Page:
Chicago economic growth slowed down for March, according to a new Chicago Business Barometer report (link opens a PDF) released today by the Institute for Supply Management (ISM).
After clocking in at 59.8 for February, March's index fell 3.9 points to 55.9. Analysts had expected a slight dip, but their 59.0 estimate proved overly optimistic. This latest report is the lowest level recorded since August 2013.
The ISM creates its index from surveys of purchasing-and-supply-chain professionals based in Chicago. An above-50 rating indicates expansion, while below 50 implies a contraction from the previous month. Although the geographic focus is limited to the Chicago area, investors keep tabs on the index as a leading indicator of U.S. economic activity.
According to the report, weaker growth for new orders and order backlogs contributed to March's setback. Employment growth is currently at a standstill, a sharp contrast from February's double-digit boost. Production proved a bright spot in this latest report, rising to its strongest level since last November.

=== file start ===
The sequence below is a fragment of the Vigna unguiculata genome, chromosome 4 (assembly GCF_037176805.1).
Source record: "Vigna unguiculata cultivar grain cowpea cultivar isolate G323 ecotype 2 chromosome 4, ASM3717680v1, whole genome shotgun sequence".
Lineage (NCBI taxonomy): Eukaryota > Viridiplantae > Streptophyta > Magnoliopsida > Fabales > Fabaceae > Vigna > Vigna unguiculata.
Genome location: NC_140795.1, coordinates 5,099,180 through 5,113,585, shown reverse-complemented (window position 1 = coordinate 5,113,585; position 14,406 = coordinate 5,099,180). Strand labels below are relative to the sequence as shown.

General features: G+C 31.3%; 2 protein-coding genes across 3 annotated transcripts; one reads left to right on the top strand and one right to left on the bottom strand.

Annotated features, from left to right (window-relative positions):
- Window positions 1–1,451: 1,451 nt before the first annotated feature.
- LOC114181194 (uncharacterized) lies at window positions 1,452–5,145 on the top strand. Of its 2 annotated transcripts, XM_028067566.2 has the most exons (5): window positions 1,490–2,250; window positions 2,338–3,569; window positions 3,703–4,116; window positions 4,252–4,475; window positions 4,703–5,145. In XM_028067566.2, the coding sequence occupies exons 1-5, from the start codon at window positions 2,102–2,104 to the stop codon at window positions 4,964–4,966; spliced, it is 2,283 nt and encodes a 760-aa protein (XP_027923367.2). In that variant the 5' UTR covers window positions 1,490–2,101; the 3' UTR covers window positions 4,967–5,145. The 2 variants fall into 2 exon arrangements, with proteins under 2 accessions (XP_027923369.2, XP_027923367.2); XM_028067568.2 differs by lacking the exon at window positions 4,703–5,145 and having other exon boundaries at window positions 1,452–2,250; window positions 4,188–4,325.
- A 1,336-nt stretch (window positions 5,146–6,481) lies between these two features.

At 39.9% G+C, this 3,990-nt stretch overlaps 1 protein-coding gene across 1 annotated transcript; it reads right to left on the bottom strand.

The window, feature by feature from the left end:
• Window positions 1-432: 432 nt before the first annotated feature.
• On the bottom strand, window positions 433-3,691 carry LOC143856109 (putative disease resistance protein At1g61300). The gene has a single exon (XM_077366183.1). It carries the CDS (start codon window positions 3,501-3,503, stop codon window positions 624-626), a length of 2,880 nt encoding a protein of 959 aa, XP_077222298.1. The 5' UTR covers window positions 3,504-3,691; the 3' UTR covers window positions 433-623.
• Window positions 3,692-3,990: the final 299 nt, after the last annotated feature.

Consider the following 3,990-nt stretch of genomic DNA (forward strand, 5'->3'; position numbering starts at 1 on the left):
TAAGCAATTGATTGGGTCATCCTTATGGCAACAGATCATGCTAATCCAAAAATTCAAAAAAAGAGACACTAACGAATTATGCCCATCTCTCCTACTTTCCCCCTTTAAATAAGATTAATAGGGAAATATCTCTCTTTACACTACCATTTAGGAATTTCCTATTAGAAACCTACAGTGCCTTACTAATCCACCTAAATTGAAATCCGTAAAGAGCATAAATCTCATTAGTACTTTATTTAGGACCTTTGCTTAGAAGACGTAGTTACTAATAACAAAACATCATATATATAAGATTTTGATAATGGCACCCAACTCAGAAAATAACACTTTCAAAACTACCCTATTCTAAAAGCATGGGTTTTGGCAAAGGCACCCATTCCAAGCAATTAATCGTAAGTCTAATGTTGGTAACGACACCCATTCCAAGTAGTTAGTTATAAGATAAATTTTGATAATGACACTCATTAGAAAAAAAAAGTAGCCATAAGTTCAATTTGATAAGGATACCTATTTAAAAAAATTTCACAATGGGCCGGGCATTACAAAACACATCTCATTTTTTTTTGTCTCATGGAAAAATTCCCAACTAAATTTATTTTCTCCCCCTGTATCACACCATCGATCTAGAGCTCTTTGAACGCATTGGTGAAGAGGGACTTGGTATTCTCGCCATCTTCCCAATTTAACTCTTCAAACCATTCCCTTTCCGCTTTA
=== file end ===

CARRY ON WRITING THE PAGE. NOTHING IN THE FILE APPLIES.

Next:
For Q1 overall, the Business Barometer averaged 58.4, well below Q4 2013's 63.3 reading. Still, with the ISM's note of an economy "plagued by bad weather," warning signs may be little more than a stormy suspension.
According to Philip Uglow, chief economist for MNI Indicators (an ISM partner), there's still hope ahead: "March saw a significant weakening in activity following a five month spell of firm growth. It's too early to tell, though, if this is the start of a sustained slowdown or just a blip. Panellists, though, were optimistic about the future. Asked about the outlook for demand over the next three months, the majority of businesses said they expected to see a pick-up."
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